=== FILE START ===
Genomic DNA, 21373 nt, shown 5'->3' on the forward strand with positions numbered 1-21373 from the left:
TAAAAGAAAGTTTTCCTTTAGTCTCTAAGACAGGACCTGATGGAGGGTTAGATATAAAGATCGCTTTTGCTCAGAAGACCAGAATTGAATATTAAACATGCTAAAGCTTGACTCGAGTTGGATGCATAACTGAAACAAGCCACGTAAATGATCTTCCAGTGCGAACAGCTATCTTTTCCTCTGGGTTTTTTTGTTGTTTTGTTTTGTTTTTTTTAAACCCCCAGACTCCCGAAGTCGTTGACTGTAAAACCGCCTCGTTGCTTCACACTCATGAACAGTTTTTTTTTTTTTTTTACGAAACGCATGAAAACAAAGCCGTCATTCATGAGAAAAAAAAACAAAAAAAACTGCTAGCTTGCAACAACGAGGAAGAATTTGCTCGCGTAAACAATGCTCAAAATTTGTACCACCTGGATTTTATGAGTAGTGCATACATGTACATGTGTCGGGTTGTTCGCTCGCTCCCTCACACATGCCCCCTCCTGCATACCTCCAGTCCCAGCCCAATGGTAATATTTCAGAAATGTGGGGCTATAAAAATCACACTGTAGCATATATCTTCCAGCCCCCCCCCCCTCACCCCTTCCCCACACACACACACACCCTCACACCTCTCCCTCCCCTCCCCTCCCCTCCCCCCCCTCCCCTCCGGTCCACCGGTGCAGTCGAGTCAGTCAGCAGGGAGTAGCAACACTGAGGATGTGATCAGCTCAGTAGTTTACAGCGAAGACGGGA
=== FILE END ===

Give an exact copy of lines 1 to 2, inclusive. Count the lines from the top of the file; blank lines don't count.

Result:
Genomic DNA, 21373 nt, shown 5'->3' on the forward strand with positions numbered 1-21373 from the left:
TAAAAGAAAGTTTTCCTTTAGTCTCTAAGACAGGACCTGATGGAGGGTTAGATATAAAGATCGCTTTTGCTCAGAAGACCAGAATTGAATATTAAACATGCTAAAGCTTGACTCGAGTTGGATGCATAACTGAAACAAGCCACGTAAATGATCTTCCAGTGCGAACAGCTATCTTTTCCTCTGGGTTTTTTTGTTGTTTTGTTTTGTTTTTTTTAAACCCCCAGACTCCCGAAGTCGTTGACTGTAAAACCGCCTCGTTGCTTCACACTCATGAACAGTTTTTTTTTTTTTTTTACGAAACGCATGAAAACAAAGCCGTCATTCATGAGAAAAAAAAACAAAAAAAACTGCTAGCTTGCAACAACGAGGAAGAATTTGCTCGCGTAAACAATGCTCAAAATTTGTACCACCTGGATTTTATGAGTAGTGCATACATGTACATGTGTCGGGTTGTTCGCTCGCTCCCTCACACATGCCCCCTCCTGCATACCTCCAGTCCCAGCCCAATGGTAATATTTCAGAAATGTGGGGCTATAAAAATCACACTGTAGCATATATCTTCCAGCCCCCCCCCCCTCACCCCTTCCCCACACACACACACACCCTCACACCTCTCCCTCCCCTCCCCTCCCCTCCCCCCCCTCCCCTCCGGTCCACCGGTGCAGTCGAGTCAGTCAGCAGGGAGTAGCAACACTGAGGATGTGATCAGCTCAGTAGTTTACAGCGAAGACGGGA